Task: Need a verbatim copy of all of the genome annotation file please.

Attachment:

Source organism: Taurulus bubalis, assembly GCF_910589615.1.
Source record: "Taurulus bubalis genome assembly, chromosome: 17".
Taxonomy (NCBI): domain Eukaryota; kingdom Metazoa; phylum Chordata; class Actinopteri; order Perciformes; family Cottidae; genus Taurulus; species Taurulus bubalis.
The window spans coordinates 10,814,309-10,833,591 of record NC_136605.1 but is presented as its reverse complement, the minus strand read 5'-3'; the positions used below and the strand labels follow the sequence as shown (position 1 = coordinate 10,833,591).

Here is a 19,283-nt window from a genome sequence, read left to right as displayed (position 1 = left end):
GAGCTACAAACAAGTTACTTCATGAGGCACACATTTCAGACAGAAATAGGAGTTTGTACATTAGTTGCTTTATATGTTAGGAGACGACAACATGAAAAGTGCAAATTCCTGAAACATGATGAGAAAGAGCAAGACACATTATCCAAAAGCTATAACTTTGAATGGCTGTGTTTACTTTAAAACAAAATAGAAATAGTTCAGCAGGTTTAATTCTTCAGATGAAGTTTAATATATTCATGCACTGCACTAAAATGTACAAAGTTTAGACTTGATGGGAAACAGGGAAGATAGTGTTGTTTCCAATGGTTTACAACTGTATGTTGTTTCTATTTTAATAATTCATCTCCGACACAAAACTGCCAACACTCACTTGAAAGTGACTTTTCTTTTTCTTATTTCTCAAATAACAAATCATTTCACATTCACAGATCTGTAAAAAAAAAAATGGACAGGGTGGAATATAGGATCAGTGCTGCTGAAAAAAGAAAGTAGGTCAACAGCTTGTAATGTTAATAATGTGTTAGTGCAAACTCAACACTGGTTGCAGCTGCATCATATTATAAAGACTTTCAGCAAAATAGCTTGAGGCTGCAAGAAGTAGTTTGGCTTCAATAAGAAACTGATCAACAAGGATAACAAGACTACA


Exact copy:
Source organism: Taurulus bubalis, assembly GCF_910589615.1.
Source record: "Taurulus bubalis genome assembly, chromosome: 17".
Taxonomy (NCBI): domain Eukaryota; kingdom Metazoa; phylum Chordata; class Actinopteri; order Perciformes; family Cottidae; genus Taurulus; species Taurulus bubalis.
The window spans coordinates 10,814,309-10,833,591 of record NC_136605.1 but is presented as its reverse complement, the minus strand read 5'-3'; the positions used below and the strand labels follow the sequence as shown (position 1 = coordinate 10,833,591).

Here is a 19,283-nt window from a genome sequence, read left to right as displayed (position 1 = left end):
GAGCTACAAACAAGTTACTTCATGAGGCACACATTTCAGACAGAAATAGGAGTTTGTACATTAGTTGCTTTATATGTTAGGAGACGACAACATGAAAAGTGCAAATTCCTGAAACATGATGAGAAAGAGCAAGACACATTATCCAAAAGCTATAACTTTGAATGGCTGTGTTTACTTTAAAACAAAATAGAAATAGTTCAGCAGGTTTAATTCTTCAGATGAAGTTTAATATATTCATGCACTGCACTAAAATGTACAAAGTTTAGACTTGATGGGAAACAGGGAAGATAGTGTTGTTTCCAATGGTTTACAACTGTATGTTGTTTCTATTTTAATAATTCATCTCCGACACAAAACTGCCAACACTCACTTGAAAGTGACTTTTCTTTTTCTTATTTCTCAAATAACAAATCATTTCACATTCACAGATCTGTAAAAAAAAAAATGGACAGGGTGGAATATAGGATCAGTGCTGCTGAAAAAAGAAAGTAGGTCAACAGCTTGTAATGTTAATAATGTGTTAGTGCAAACTCAACACTGGTTGCAGCTGCATCATATTATAAAGACTTTCAGCAAAATAGCTTGAGGCTGCAAGAAGTAGTTTGGCTTCAATAAGAAACTGATCAACAAGGATAACAAGACTACA